The ongoing retrenchment of the military from Woolwich is set to continue as much of remaining barracks site is to be sold. Earlier today the minister for defence procurement Jeremy Quin stated the MOD “will be enclaving Napier Lines at Woolwich Barracks as the long-term home for The King’s Troop Royal Horse Artillery. The disposal of the remainder of both sites will continued as planned.”
The King’s Troop are based at a small corner of the site nearest Queen Elizabeth Hospital – itself a former military hospital until the millennium.
That leaves much of the rest of the site to be sold including some of the most iconic buildings. The Royal Artillery were located on site from 1776 until 2007. The barracks houses the longest continues building frontage in London at 329 metres long overlooking parade grounds.
That building is listed so will remain, with much of the site behind likely will be levelled with thousands of homes likely.
The barracks was actually substantially rebuilt after 2007 when the Royal Artillery left, though much of those new builds and storage units will have a short self life now a sale is confirmed. The First Battalion Royal Anglian Regiment moved to the Barracks in 2014.
It’s almost inevitable that housing will be built on most of the barracks – as has happened over previous decades as various MOD plots disposed in the area. Public land could be used – at least in part – for truly affordable social housing and reduce pressure on taxpayers via housing benefit to private landlords, but instead it appears will be sold to private developers.
That will do little about ongoing problems, with private rents so high in many places that even those on average wages struggle to live, taxpayers are paying billions of pounds per year to private landlords. The total doubled from 2006 to 2016 reaching £9.3 billion a year. Chances to use large expanses of public land to help rectify this are missed again and again.
Hopefully if private developers do buy, the whole site will not be sold to one who will build at a snail’s pace. Breaking up plots to various developers would make more sense.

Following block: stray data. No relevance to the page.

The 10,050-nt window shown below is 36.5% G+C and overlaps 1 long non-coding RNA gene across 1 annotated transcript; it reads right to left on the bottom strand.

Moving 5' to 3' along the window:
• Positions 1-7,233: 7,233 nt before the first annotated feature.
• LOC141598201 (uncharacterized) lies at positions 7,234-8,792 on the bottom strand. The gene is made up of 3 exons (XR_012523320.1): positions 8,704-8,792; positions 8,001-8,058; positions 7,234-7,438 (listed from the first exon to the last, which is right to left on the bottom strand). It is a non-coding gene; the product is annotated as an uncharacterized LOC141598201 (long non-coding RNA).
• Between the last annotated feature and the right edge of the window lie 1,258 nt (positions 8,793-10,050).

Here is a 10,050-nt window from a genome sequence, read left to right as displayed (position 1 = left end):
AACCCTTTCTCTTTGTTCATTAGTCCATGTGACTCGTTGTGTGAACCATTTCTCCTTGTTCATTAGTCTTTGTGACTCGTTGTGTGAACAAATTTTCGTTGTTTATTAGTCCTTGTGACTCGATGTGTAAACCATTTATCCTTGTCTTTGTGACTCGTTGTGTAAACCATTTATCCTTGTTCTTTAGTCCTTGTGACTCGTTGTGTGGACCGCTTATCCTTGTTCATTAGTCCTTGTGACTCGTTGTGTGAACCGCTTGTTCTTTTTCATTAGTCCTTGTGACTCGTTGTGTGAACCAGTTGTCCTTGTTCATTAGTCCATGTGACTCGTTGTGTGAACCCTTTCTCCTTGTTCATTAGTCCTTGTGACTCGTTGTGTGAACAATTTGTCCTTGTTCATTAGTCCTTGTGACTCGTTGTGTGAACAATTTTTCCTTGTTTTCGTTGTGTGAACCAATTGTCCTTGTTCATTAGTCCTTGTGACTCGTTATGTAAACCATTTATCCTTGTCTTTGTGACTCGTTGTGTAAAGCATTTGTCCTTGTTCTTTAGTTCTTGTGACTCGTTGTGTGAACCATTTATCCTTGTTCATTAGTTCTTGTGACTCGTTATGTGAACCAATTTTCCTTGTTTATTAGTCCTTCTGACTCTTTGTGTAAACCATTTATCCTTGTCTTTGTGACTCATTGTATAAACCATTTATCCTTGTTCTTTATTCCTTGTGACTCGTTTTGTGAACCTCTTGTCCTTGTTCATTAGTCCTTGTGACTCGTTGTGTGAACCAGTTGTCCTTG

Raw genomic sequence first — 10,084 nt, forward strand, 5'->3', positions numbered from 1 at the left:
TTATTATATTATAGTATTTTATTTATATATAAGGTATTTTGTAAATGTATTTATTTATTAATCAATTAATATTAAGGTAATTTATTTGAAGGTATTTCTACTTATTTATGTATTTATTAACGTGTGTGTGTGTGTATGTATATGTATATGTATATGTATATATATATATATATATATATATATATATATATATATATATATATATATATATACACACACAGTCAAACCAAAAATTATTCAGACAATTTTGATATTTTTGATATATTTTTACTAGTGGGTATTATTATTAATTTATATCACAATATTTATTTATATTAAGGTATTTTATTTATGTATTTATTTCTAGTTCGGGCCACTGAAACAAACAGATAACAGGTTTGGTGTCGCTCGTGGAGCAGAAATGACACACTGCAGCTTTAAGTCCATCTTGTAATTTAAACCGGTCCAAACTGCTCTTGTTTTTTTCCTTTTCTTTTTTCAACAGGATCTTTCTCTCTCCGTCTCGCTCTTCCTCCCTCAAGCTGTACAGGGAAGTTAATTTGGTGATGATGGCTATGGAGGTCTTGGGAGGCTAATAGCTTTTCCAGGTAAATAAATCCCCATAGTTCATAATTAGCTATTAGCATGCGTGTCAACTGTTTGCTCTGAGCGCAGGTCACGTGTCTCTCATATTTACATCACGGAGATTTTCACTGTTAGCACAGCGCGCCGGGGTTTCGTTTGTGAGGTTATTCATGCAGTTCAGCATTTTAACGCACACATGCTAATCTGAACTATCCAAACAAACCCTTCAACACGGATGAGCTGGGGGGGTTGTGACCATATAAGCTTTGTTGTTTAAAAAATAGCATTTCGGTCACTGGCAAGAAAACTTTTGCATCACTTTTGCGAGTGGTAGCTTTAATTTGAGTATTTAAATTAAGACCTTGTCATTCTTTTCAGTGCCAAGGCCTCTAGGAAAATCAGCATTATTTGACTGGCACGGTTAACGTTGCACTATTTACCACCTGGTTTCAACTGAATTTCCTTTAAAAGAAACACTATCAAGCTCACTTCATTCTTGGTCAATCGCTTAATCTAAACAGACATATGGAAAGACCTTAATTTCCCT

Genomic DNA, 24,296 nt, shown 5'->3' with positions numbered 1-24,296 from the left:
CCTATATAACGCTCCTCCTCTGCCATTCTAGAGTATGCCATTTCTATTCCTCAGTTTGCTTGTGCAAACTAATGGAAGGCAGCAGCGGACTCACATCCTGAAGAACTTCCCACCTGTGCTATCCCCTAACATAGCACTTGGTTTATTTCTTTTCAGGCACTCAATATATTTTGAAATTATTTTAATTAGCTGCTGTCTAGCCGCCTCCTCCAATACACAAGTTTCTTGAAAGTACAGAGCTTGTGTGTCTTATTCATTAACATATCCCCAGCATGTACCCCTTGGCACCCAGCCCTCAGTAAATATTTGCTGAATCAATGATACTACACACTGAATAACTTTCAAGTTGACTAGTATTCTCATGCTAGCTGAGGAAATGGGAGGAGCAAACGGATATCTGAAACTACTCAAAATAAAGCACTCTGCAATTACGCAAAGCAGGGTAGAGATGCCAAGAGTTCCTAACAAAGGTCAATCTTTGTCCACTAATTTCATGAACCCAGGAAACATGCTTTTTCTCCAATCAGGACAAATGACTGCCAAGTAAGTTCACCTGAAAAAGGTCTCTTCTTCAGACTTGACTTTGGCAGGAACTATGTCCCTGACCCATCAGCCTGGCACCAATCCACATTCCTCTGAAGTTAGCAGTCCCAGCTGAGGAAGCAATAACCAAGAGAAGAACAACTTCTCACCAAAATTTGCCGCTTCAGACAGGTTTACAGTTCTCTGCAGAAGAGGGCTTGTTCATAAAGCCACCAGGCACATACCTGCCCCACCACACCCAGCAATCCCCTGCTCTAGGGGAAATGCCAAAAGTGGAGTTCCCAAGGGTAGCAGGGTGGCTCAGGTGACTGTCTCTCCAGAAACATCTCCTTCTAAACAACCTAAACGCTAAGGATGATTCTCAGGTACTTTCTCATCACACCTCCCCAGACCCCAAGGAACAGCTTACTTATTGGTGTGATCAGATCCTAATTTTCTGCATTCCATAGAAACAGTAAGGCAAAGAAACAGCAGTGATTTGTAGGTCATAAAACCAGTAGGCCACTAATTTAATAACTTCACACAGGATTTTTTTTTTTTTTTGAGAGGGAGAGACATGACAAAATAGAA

Past land sales
The latest sale continues a long line of military land disposals extending from Woolwich Dockyard to what is now Thamesmead.
One of the most well known is the Royal Arsenal which finally closed in the 1990s. More than 20 years on and new homes are still being built with only one developer- Berkeley Homes – in charge.
Fortunately many good buildings are being retained, though even now it’s a close run thing with the listed Officers’ House in line for demolition as recently as 2015. A campaign – focused online – ensured that did not happen.
Heading further back a few decades and much of Woolwich’s history was erased to a greater degree. Cambridge Barracks was also almost entirely levelled. The site once housed the Royal Marines beside Francis Street.
The Army left in 1967 and despite being listed, much of the site was demolished in the 1970s.
If you look closely you can see small parts of the past in the area including parts of the perimeter wall. An entrance arch also remains.
An adjacent site, the Royal Infirmary and Red Barracks, was also demolished in the 1970s. It was said to have “the most conspicuous and striking feature of the town of Woolwich.” It’s amazing really how so much of the town’s past was ripped out and known by so few today. Stunning buildings were flattened freely for years.
Woolwich Dockyard was turned into housing in the 1970s, though again some building continues even to this day with Mast Quay towers now rising. Much of the land was used by the MOD until the 1960s. In the 1970s, 403 new homes were built between 1974–80.
The Royal Herbert Hospital looked in line for demolition in the 1970s but was saved and converted to housing.
The nearby Victoria Building was sold by the MOD in 2013. That is now Greenwich Free School.
Woolwich Common is also owned by the MOD – who have been criticised for failing to keep the land in good condition. It’s likely neither Greenwich Council or the MOD want to run it given associated costs. How that bodes for maintaining the site remains to be seen.
The MOD are aiming to complete the final land sale in eight years time. It’s possible areas could be progressively sold before then.
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